For several years now, Morocco has put in place measures to facilitate and secure real estate investment by foreigners, without the need for them to reside in Morocco.
In order to take advantage of these incentives and facilitation measures, it is however advisable to be well accompanied in the acquisition process.
The financing of a property by total or partial recourse to a bank loan and its obtaining is a usual suspensive condition of the sales agreement. It should be noted that if the buyer is non-resident (and not MRE), based in a country other than Morocco and has no source of income in Morocco, Moroccan banks will not finance the purchase of the property unless 30% of the purchase amount is paid in foreign currency into a convertible dirham account opened with the bank.
If the option chosen by a foreigner (non-resident) is to finance the property from abroad (by credit and/or own funds), the amount of the transaction (deposit and balance) can be transferred directly from abroad to the notary’s escrow account or to a convertible dirham account opened in a Moroccan bank. In this case, the notary will take the necessary steps with the Moroccan Foreign Exchange Office so that the proceeds of the sale (in particular) can be fully repatriated to the country of origin on the day of the transfer of the property (once the taxes chargeable to the seller have been paid).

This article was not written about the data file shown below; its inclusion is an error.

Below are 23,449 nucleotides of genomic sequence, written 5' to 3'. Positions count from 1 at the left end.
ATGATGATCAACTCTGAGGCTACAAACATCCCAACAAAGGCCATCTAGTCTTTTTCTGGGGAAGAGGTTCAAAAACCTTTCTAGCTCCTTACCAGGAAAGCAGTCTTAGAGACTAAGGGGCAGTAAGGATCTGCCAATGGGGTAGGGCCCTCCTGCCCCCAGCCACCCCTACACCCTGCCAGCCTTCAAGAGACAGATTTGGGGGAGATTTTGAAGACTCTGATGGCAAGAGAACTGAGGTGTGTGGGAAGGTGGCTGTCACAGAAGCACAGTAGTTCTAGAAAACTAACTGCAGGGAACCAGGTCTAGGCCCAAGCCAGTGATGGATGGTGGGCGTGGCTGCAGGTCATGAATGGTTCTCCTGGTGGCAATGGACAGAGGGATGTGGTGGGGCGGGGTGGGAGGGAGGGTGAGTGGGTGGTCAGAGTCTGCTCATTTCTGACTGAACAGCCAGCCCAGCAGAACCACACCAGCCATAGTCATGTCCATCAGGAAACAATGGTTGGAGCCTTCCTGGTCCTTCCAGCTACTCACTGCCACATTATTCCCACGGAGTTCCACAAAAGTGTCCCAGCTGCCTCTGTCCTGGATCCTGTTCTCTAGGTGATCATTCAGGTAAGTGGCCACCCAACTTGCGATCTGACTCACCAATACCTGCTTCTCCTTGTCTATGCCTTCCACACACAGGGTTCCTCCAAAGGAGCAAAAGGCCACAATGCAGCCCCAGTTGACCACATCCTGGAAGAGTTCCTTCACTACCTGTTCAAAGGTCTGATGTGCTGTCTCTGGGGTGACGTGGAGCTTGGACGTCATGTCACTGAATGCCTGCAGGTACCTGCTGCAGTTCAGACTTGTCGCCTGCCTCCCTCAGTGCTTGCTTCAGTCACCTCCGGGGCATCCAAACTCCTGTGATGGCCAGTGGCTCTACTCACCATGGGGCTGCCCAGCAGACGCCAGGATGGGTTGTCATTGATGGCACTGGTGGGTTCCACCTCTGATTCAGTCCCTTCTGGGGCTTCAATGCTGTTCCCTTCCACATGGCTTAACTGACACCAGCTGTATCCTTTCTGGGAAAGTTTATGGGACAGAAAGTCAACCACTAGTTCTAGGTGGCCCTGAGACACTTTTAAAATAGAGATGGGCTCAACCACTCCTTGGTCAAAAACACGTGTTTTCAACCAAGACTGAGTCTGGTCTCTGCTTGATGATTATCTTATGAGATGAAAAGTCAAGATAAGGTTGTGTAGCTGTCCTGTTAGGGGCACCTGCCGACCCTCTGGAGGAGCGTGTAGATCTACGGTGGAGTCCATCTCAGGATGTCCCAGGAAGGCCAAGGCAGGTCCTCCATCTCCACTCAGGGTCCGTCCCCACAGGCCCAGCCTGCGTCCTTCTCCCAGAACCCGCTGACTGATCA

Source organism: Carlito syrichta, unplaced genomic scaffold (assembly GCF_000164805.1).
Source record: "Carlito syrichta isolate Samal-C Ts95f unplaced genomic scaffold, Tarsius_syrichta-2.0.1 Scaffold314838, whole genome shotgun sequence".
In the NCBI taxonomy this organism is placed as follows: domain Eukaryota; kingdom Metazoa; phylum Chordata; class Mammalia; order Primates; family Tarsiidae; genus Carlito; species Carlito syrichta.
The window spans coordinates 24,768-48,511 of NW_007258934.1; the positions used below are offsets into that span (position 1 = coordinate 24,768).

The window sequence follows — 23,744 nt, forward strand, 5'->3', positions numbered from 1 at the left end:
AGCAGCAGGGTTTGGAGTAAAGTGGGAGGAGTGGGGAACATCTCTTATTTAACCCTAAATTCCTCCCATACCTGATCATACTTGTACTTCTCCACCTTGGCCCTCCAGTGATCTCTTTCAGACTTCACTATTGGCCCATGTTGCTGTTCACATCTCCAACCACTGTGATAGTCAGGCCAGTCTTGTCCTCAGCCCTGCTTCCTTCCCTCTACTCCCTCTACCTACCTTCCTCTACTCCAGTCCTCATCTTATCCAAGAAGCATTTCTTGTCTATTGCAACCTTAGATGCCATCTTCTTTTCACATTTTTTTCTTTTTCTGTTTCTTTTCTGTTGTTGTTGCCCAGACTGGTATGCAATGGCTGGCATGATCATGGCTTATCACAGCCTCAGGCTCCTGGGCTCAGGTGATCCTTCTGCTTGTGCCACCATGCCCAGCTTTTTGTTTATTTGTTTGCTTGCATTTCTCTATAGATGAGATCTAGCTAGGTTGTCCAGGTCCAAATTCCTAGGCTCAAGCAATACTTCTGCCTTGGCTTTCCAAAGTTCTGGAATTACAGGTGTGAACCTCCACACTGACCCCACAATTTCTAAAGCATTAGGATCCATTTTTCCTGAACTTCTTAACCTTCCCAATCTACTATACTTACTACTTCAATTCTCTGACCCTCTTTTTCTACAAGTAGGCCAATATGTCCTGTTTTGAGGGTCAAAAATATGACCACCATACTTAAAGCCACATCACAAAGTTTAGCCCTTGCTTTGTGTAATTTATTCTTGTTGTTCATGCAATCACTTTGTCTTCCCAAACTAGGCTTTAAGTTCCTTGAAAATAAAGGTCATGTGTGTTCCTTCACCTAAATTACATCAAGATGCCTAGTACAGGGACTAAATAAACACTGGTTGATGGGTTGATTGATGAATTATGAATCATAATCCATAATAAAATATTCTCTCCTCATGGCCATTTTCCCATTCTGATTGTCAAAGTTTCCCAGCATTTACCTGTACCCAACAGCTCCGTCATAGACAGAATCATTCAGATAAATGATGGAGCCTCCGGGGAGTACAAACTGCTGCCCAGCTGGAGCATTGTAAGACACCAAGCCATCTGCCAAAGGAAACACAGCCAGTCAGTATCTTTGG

During the period of ownership of the property, investments, works, etc. must also be declared to the Office des Changes. In the case of a bank loan obtained abroad to finance an acquisition in Morocco, the bank will in most cases require the amount of the loan to be put up as collateral (life insurance, other property in the country etc.). A mortgage on the property in Morocco is not acceptable to a foreign bank.
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